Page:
Men’s Swimming: At the end of their journey, Northwestern seniors look forward to challenging Iowa


Daily file photo by Brian Lee

A year ago, Northwestern lost to Iowa despite then-freshman Jordan Wilimovsky easily winning the 1,000 meter freestyle. The Wildcats need the sophomore to prevail in the distance freestyle events in Saturday’s senior-day rematch against the Hawkeyes.

John Paschall, Reporter

Northwestern’s seniors swim their last home conference meet Saturday morning against No. 21 Iowa, and in the eyes of the Wildcats’ senior class, there’s no other way they would have their home script end. 

“Definitely not,” senior freestyler Chase Stephens said of the meet. “It’ll be really, really fun.”

The senior class is coach Jarod Schroeder’s first group he’s seen from recruiting until graduation. When Schroeder recruited the senior swimmers, he sold them on a vision for the program instead of tangible results. After four years, he believes he’s finally seeing his vision come to fruition.

“I always wish I had an extra year or two with seniors,” Schroeder said. “They’ve helped a lot over the four years. It’s been a slow process. But this season has showed that we are right there. We are knocking on the door, and I’d love to send them out with a bang.”

The Cats have their work cut out for them against a familiar opponent in the Hawkeyes. NU last beat Iowa during the team’s golden age, when Olympians Matt Grevers and Mike Alexandrov wore an “N” on their speedos.

But there’s something different about this NU team compared to those of previous years. The Cats have not lost a meet they should have won (even though they almost did after collapsing against Notre Dame two weeks ago). Senior captain Tim Smith said the team’s strong times so far this season have helped its confidence heading into Saturday’s big meet.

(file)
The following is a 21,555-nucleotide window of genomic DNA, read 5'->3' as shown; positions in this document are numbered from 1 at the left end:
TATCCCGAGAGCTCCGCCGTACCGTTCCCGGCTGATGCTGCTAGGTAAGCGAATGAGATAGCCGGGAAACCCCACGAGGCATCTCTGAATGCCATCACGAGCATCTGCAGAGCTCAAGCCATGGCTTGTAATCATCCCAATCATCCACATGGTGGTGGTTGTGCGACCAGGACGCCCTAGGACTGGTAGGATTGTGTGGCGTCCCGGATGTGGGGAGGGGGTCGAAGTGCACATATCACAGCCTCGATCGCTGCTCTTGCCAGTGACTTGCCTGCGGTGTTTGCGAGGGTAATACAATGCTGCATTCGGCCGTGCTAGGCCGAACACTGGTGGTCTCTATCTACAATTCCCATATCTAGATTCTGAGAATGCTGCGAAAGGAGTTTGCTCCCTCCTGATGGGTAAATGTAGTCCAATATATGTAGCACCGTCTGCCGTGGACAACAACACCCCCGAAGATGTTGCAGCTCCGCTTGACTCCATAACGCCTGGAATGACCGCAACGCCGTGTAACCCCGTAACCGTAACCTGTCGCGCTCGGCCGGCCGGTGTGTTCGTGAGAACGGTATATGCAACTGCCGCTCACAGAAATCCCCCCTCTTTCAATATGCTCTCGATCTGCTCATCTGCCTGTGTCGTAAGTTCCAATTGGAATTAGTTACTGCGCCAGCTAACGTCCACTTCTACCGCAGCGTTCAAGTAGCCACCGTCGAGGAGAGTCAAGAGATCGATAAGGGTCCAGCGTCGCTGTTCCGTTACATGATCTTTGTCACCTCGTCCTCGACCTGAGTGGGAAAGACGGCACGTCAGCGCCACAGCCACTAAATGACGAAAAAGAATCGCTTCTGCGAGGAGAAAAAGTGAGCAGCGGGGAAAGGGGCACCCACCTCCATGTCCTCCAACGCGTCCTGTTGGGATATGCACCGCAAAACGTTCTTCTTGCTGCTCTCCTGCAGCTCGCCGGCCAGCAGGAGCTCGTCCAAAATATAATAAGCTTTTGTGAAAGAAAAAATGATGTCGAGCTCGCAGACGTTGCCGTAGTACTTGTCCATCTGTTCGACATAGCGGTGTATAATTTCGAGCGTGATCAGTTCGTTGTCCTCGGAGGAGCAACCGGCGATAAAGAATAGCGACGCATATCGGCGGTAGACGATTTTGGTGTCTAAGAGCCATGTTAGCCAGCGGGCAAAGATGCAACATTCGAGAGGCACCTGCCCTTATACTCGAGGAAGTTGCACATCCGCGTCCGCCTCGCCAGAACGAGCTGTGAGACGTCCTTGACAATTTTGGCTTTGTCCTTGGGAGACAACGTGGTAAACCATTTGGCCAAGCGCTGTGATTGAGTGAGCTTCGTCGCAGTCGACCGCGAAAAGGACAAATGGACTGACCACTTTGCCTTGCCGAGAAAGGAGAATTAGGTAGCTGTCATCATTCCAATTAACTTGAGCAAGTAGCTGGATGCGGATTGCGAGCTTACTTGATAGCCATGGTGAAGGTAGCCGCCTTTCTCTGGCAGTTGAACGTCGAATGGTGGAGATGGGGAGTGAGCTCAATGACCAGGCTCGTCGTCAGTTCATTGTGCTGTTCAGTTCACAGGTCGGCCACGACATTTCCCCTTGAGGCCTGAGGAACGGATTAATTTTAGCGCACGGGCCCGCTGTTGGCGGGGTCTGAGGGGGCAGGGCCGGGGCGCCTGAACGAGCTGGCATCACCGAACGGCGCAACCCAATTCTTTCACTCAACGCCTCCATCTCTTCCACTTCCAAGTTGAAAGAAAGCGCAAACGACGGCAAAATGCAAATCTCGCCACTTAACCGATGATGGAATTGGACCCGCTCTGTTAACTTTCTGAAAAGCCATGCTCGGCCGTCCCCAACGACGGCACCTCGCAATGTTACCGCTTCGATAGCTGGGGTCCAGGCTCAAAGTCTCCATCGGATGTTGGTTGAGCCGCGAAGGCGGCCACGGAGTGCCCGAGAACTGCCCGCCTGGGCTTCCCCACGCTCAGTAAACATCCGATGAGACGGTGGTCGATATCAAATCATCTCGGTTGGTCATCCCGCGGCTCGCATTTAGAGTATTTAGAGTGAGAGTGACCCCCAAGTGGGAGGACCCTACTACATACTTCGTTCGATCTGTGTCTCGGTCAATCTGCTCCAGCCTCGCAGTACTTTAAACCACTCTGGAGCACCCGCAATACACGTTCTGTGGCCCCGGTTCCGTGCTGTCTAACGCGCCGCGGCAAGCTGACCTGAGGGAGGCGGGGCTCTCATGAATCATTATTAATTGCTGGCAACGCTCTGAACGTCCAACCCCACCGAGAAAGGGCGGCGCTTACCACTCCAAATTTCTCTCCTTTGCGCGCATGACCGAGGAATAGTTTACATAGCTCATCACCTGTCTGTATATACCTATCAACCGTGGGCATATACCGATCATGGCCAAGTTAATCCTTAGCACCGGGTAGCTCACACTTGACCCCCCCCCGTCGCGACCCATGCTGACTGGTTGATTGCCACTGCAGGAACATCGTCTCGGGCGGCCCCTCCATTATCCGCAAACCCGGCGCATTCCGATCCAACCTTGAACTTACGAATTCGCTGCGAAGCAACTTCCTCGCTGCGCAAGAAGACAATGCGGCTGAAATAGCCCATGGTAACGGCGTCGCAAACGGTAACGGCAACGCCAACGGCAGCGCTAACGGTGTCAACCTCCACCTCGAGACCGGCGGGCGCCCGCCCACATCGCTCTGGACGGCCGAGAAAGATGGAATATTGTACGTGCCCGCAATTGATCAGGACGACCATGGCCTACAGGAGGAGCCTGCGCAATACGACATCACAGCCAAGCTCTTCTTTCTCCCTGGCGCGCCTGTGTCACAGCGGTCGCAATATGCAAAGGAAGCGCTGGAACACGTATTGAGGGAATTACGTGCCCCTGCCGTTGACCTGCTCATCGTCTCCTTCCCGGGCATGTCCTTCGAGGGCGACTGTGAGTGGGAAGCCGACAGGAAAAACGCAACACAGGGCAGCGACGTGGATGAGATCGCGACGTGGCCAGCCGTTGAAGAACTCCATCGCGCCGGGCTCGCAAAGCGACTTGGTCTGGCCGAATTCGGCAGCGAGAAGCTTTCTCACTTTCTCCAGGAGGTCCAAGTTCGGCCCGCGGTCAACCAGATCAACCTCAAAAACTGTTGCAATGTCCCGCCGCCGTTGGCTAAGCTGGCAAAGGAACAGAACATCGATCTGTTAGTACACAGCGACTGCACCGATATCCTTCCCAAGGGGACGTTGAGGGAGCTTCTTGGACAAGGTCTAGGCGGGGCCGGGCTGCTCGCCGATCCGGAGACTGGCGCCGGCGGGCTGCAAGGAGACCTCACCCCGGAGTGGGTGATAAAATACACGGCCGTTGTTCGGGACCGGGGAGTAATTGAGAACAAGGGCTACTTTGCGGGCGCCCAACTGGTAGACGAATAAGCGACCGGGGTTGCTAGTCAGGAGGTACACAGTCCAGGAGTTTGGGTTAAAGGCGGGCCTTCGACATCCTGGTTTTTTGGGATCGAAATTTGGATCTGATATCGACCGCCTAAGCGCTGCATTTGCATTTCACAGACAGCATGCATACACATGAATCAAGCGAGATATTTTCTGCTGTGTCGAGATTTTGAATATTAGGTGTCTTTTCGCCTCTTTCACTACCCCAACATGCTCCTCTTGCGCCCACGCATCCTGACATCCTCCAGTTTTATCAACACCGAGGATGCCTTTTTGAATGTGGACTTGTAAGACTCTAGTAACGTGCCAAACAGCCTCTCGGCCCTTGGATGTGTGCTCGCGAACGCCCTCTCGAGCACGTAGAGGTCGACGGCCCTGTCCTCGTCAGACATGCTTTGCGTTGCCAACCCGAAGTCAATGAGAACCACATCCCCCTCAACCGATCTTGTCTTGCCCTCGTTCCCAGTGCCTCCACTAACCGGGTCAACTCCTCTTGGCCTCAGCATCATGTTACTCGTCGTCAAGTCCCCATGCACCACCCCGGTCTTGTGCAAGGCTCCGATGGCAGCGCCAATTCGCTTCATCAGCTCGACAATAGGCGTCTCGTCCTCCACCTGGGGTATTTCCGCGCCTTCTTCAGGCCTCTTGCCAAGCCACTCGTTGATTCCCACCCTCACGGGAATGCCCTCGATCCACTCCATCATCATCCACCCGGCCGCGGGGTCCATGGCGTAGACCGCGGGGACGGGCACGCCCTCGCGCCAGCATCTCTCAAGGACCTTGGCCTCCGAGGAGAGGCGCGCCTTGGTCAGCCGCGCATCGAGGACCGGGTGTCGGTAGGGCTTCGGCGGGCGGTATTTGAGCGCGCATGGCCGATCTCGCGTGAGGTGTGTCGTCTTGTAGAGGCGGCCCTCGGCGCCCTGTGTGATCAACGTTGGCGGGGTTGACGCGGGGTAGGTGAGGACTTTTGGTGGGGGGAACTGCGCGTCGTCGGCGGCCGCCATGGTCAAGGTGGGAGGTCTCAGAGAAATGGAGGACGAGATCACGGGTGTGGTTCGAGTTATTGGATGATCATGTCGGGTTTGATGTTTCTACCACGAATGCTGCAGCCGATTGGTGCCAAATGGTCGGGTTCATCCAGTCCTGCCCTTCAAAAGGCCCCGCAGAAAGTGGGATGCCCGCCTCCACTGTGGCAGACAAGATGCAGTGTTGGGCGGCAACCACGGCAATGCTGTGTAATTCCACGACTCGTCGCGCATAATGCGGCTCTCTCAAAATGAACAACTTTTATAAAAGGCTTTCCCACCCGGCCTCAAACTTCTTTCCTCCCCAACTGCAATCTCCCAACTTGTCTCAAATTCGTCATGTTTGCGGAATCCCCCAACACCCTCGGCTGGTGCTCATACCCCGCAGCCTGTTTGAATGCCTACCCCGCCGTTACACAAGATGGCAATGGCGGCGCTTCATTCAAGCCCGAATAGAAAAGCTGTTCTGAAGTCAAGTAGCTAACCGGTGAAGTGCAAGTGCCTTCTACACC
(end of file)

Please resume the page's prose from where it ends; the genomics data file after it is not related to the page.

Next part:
“We’ve been swimming a lot better mid-season than we have in previous years,” Smith said. “We are at the same level of a better team. It’s a different mindset. We are much more confident when we are racing against a team we know we can beat. It’s not like we are hoping for something to happen anymore.”

As good as some individual times have been lately, one difference maker for NU could be its ability to finish. Their last time in the pool, the Cats led for most of the meet against Notre Dame but fell behind late and ended up tying. The team can’t afford to take its foot off the pedal against a deep team like the Hawkeyes.

One key event will be the 100-yard butterfly, which Schroeder said could be the meet’s competition-deciding race.

Another potential factor could be the Norris Aquatics Center crowd. NU knows Iowa fans travel very well, and even Schroeder admitted the Hawkeyes could end up with an atmosphere that feels like a home-pool advantage. But the idea of clumps of black and yellow in the bleachers won’t phase the team.

“Being a small team, we have a great fan base, and the parents always come to our meets,” Stephens said. “You can’t say enough about that and how awesome it is to see them out there.”

Even if NU can’t find that magic on senior day, Smith said the 2014 class hopes to see a completely different program from that of four years ago in the reflection of the pool Saturday.

“When we were being recruited, he wanted us to be a top-25 team,” Smith said. “It’s been a long process, but when we leave here and if we beat Iowa, it says we are a top-25 team and only getting better.”

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